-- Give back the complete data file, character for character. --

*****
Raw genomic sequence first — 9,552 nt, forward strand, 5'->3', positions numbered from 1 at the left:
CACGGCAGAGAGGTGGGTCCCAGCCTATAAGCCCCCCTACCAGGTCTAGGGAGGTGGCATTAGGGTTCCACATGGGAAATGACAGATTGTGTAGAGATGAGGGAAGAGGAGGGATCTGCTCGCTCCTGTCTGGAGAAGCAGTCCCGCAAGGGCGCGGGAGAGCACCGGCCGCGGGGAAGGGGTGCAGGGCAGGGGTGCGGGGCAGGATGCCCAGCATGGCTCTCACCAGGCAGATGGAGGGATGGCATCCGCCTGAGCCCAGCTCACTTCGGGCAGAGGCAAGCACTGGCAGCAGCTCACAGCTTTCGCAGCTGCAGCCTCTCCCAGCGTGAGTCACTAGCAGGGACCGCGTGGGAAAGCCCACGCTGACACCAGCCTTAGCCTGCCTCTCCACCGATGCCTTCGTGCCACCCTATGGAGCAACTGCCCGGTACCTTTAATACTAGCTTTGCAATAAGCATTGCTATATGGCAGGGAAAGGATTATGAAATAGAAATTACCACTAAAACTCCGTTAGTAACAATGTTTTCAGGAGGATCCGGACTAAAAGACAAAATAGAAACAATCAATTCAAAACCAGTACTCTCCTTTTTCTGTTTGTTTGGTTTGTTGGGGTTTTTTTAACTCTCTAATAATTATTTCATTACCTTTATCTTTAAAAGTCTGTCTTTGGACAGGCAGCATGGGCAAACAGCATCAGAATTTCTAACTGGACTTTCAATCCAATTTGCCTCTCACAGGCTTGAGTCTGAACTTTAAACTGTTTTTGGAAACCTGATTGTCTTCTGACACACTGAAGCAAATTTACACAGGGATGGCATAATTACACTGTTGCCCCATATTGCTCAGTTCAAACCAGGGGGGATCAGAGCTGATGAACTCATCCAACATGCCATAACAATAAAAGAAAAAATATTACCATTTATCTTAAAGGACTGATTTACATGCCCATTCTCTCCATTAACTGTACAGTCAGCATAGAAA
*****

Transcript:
Raw genomic sequence first — 9,552 nt, forward strand, 5'->3', positions numbered from 1 at the left:
CACGGCAGAGAGGTGGGTCCCAGCCTATAAGCCCCCCTACCAGGTCTAGGGAGGTGGCATTAGGGTTCCACATGGGAAATGACAGATTGTGTAGAGATGAGGGAAGAGGAGGGATCTGCTCGCTCCTGTCTGGAGAAGCAGTCCCGCAAGGGCGCGGGAGAGCACCGGCCGCGGGGAAGGGGTGCAGGGCAGGGGTGCGGGGCAGGATGCCCAGCATGGCTCTCACCAGGCAGATGGAGGGATGGCATCCGCCTGAGCCCAGCTCACTTCGGGCAGAGGCAAGCACTGGCAGCAGCTCACAGCTTTCGCAGCTGCAGCCTCTCCCAGCGTGAGTCACTAGCAGGGACCGCGTGGGAAAGCCCACGCTGACACCAGCCTTAGCCTGCCTCTCCACCGATGCCTTCGTGCCACCCTATGGAGCAACTGCCCGGTACCTTTAATACTAGCTTTGCAATAAGCATTGCTATATGGCAGGGAAAGGATTATGAAATAGAAATTACCACTAAAACTCCGTTAGTAACAATGTTTTCAGGAGGATCCGGACTAAAAGACAAAATAGAAACAATCAATTCAAAACCAGTACTCTCCTTTTTCTGTTTGTTTGGTTTGTTGGGGTTTTTTTAACTCTCTAATAATTATTTCATTACCTTTATCTTTAAAAGTCTGTCTTTGGACAGGCAGCATGGGCAAACAGCATCAGAATTTCTAACTGGACTTTCAATCCAATTTGCCTCTCACAGGCTTGAGTCTGAACTTTAAACTGTTTTTGGAAACCTGATTGTCTTCTGACACACTGAAGCAAATTTACACAGGGATGGCATAATTACACTGTTGCCCCATATTGCTCAGTTCAAACCAGGGGGGATCAGAGCTGATGAACTCATCCAACATGCCATAACAATAAAAGAAAAAATATTACCATTTATCTTAAAGGACTGATTTACATGCCCATTCTCTCCATTAACTGTACAGTCAGCATAGAAA